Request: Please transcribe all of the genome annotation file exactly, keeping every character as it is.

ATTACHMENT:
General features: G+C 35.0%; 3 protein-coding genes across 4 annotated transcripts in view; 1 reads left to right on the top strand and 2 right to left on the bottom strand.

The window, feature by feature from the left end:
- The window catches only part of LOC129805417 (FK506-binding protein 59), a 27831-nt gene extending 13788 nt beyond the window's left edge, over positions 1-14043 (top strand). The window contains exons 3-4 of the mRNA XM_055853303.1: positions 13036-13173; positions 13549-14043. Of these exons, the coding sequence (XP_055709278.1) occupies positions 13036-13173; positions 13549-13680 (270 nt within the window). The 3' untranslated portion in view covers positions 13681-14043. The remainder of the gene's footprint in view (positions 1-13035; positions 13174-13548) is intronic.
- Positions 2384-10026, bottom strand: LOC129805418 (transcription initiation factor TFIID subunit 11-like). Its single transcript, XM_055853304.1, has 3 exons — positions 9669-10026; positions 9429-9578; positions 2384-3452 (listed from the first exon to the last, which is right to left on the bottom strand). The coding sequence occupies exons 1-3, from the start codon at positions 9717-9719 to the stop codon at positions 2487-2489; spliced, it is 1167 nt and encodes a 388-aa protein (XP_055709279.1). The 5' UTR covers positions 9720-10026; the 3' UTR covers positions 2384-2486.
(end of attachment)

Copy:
General features: G+C 35.0%; 3 protein-coding genes across 4 annotated transcripts in view; 1 reads left to right on the top strand and 2 right to left on the bottom strand.

The window, feature by feature from the left end:
- The window catches only part of LOC129805417 (FK506-binding protein 59), a 27831-nt gene extending 13788 nt beyond the window's left edge, over positions 1-14043 (top strand). The window contains exons 3-4 of the mRNA XM_055853303.1: positions 13036-13173; positions 13549-14043. Of these exons, the coding sequence (XP_055709278.1) occupies positions 13036-13173; positions 13549-13680 (270 nt within the window). The 3' untranslated portion in view covers positions 13681-14043. The remainder of the gene's footprint in view (positions 1-13035; positions 13174-13548) is intronic.
- Positions 2384-10026, bottom strand: LOC129805418 (transcription initiation factor TFIID subunit 11-like). Its single transcript, XM_055853304.1, has 3 exons — positions 9669-10026; positions 9429-9578; positions 2384-3452 (listed from the first exon to the last, which is right to left on the bottom strand). The coding sequence occupies exons 1-3, from the start codon at positions 9717-9719 to the stop codon at positions 2487-2489; spliced, it is 1167 nt and encodes a 388-aa protein (XP_055709279.1). The 5' UTR covers positions 9720-10026; the 3' UTR covers positions 2384-2486.